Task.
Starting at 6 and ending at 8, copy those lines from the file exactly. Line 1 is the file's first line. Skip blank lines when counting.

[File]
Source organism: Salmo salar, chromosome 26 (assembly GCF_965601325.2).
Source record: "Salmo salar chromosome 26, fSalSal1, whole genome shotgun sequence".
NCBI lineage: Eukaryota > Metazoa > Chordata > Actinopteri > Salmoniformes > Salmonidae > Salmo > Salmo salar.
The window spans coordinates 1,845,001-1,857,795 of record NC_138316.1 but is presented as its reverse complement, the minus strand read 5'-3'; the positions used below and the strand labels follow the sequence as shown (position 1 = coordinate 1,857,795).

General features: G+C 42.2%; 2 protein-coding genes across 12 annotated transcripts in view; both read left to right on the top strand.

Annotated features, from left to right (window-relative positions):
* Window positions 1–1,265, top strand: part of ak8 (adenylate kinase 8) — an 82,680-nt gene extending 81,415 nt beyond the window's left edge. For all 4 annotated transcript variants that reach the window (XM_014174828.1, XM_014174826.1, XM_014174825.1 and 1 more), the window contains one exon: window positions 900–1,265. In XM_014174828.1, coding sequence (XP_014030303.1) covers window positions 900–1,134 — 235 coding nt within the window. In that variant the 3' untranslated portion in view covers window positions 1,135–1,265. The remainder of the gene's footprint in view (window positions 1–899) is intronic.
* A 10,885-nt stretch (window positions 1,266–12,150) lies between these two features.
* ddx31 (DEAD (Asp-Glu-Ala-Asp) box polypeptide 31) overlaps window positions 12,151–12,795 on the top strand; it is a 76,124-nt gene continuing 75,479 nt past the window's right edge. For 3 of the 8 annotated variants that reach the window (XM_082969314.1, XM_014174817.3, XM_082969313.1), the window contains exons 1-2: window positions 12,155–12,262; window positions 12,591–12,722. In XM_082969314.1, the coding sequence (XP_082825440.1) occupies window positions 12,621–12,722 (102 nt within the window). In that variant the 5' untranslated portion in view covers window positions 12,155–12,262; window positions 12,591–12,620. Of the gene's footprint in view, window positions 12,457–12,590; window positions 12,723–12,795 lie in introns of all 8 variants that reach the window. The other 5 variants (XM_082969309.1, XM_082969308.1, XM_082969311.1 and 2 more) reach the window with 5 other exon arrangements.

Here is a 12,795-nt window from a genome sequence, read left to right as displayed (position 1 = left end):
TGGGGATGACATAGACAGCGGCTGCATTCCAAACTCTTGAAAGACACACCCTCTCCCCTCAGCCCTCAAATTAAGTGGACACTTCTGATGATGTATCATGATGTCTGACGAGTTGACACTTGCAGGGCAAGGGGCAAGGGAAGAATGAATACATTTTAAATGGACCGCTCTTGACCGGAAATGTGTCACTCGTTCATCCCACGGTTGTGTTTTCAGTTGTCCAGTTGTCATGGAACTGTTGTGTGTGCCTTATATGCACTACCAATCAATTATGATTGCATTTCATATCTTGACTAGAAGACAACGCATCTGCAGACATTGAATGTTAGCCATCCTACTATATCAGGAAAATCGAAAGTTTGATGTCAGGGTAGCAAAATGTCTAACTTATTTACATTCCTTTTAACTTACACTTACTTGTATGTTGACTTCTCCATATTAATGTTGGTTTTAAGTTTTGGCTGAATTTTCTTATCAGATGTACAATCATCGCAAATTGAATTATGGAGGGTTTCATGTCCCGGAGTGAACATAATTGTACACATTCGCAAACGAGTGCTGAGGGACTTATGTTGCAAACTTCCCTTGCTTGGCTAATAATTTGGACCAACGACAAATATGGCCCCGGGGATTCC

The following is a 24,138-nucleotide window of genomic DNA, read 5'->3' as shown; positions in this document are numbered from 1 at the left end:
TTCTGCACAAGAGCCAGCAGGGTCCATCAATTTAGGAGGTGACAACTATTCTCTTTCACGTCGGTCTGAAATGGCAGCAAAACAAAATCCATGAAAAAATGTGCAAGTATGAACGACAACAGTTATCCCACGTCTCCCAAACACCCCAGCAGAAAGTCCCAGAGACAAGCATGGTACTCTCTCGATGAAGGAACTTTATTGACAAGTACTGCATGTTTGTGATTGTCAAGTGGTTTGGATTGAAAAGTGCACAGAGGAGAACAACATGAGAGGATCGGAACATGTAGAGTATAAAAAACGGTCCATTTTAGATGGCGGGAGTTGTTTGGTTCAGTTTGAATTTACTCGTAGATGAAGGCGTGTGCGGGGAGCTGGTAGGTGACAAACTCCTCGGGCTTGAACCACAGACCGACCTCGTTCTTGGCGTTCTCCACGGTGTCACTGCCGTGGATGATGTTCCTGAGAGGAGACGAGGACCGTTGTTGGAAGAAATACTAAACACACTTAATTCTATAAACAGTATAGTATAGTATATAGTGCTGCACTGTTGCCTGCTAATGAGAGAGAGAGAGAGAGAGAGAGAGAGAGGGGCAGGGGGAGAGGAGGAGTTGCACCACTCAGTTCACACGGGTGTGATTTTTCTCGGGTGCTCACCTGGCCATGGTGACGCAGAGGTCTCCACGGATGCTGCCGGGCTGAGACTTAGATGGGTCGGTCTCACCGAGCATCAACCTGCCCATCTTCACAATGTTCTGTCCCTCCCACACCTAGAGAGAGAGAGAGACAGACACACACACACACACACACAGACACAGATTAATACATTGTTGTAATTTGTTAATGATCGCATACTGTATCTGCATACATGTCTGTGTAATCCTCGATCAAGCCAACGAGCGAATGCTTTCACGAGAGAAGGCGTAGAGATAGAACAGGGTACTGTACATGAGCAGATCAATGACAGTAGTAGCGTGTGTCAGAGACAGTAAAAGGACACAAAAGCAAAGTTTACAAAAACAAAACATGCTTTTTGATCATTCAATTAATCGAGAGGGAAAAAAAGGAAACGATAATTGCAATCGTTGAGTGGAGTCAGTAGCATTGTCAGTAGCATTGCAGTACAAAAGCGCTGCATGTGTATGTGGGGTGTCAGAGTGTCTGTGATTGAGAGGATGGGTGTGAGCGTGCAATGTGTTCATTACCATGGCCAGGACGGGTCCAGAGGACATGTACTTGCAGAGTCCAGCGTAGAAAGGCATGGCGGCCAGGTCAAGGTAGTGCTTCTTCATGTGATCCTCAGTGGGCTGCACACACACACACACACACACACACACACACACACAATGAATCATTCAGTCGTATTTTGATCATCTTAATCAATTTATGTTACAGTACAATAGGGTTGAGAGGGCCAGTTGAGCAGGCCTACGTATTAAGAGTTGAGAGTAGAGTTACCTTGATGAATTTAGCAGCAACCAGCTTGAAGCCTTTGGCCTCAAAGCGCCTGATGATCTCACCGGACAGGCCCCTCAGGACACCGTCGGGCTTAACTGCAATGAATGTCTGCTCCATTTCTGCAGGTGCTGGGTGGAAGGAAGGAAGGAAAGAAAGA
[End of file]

Annotated features, from left to right (window-relative positions):
* Window positions 1–1,265, top strand: part of ak8 (adenylate kinase 8) — an 82,680-nt gene extending 81,415 nt beyond the window's left edge. For all 4 annotated transcript variants that reach the window (XM_014174828.1, XM_014174826.1, XM_014174825.1 and 1 more), the window contains one exon: window positions 900–1,265. In XM_014174828.1, coding sequence (XP_014030303.1) covers window positions 900–1,134 — 235 coding nt within the window. In that variant the 3' untranslated portion in view covers window positions 1,135–1,265. The remainder of the gene's footprint in view (window positions 1–899) is intronic.
* A 10,885-nt stretch (window positions 1,266–12,150) lies between these two features.